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Andrew Harnik / AP

A potential win for Bannon comes in the Financial Times lead story, "Trump fires protectionist warning over steel industry," by Shawn Donnan in D.C. (paywall):

  • Why it matters: "The decision to use a 1962 law allowing the US government to limit imports that threaten its security readiness is intended to deliver on Mr Trump's campaign promises ... But it risks setting off trade tensions with China."
  • The big picture, from a New York Times front-pager by Mark Landler, "White House Roaring Again On Free Trade": "From Mr. Trump's 'buy American, hire American' rallying cry in Wisconsin this week to Vice President Mike Pence's warnings to Japan and South Korea about the need to rewrite trade deals, the Trump administration is moving against free trade on multiple fronts."
  • What's next: "A senior White House official said there would be two trade-related events a week for the next few weeks."
  • Key sentence: "The flurry of activity amounts to a comeback by nationalists like Mr. Bannon."

Go deeper

Trump threatens to veto Defense spending bill over social media shield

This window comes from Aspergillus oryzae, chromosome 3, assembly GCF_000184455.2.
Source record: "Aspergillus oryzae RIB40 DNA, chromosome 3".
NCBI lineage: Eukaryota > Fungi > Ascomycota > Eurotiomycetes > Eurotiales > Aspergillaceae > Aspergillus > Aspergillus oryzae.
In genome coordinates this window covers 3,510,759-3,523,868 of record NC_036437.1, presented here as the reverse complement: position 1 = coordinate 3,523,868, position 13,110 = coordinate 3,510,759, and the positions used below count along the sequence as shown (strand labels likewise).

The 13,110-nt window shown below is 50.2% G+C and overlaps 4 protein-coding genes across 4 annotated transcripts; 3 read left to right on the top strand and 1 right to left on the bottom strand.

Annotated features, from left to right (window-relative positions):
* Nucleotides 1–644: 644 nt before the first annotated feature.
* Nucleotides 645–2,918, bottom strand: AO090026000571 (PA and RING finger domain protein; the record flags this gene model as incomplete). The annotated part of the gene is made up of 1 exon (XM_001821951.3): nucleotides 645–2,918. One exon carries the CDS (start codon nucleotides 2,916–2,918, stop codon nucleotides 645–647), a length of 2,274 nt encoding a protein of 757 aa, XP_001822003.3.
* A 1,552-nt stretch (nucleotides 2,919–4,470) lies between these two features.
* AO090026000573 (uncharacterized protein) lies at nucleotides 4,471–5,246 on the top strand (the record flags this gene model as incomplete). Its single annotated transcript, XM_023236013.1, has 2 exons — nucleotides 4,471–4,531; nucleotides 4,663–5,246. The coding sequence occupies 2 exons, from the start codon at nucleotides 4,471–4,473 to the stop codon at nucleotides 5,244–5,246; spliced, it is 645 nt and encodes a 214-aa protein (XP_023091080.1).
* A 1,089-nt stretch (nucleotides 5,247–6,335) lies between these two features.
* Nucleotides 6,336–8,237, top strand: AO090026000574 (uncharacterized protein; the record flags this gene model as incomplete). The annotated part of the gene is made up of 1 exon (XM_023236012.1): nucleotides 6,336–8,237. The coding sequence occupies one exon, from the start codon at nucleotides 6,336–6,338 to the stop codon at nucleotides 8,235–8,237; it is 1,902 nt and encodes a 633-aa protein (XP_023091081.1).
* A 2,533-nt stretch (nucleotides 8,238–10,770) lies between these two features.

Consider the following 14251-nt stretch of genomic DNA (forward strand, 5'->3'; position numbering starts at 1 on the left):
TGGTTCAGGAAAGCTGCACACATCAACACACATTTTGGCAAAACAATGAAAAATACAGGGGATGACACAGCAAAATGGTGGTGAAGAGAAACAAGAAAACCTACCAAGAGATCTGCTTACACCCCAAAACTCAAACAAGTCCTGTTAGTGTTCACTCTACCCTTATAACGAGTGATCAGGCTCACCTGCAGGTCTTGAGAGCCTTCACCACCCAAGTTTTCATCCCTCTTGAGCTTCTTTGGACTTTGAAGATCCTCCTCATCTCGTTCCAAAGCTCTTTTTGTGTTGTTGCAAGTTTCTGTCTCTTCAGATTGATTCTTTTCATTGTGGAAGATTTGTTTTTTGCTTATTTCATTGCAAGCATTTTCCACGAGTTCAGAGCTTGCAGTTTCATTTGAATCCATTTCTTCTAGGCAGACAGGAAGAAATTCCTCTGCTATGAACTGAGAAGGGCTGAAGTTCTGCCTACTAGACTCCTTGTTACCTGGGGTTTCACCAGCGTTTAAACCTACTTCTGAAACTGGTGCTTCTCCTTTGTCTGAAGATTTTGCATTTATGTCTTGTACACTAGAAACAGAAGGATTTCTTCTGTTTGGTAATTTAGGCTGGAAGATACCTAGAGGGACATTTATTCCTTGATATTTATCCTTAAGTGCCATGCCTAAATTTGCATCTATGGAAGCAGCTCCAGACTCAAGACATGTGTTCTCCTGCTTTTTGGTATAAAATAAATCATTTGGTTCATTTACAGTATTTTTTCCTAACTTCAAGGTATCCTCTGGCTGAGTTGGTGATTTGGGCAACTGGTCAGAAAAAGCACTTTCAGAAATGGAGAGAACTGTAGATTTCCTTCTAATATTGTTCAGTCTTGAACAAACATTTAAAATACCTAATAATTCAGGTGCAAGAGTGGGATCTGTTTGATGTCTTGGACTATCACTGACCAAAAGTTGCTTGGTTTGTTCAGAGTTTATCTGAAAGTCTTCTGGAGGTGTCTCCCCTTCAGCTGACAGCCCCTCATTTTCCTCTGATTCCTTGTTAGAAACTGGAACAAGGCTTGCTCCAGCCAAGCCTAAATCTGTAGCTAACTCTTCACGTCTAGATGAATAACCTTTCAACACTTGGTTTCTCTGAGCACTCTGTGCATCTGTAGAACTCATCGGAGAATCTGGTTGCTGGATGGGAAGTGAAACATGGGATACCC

Photo: Erin Schaff - Pool/Getty Images

President Trump tweeted Tuesday a threat to veto a must-pass end-of-year $740 billion bill defense-spending authorization bill unless Congress repeals a federal law that protects social media sites from legal liability.

Why it matters: Trump's attempt to get Congress to end the tech industry protections under Section 230 of the Communications Decency Act is the latest escalation in his war on tech giants over what he and some other Republicans perceive as bias against conservatives.

The walls close in on Trump

Photo: Tasos Katopodis/Getty Images

With Bill Barr's "Et tu, Brute!" interview with AP, President Trump is watching the walls close in on his claims of fraud, hoaxes and conspiracies.

Why it matters: Trump and his legal team continue to claim election fraud. But the Republican governors of Arizona and Georgia have certified their elections, a loyalist like Barr has weighed in, and lower-ranking officials have taken potshots.

Congress plots COVID pandemic-era office upgrades

oving crates outside Rep. Elise Stefanik's old office Tuesday. Photo: Bill Clark/CQ-Roll Call, Inc via Getty Images

The House plans to renovate members' suites even though staff are worried about an influx of contractors and D.C. is tightening restrictions on large gatherings, some staffers told Axios.

Why it matters: The Capitol has been closed to public tours since March. Work over the holiday season comes as U.S. coronavirus cases spike, Americans beg for more pandemic assistance and food lines grow.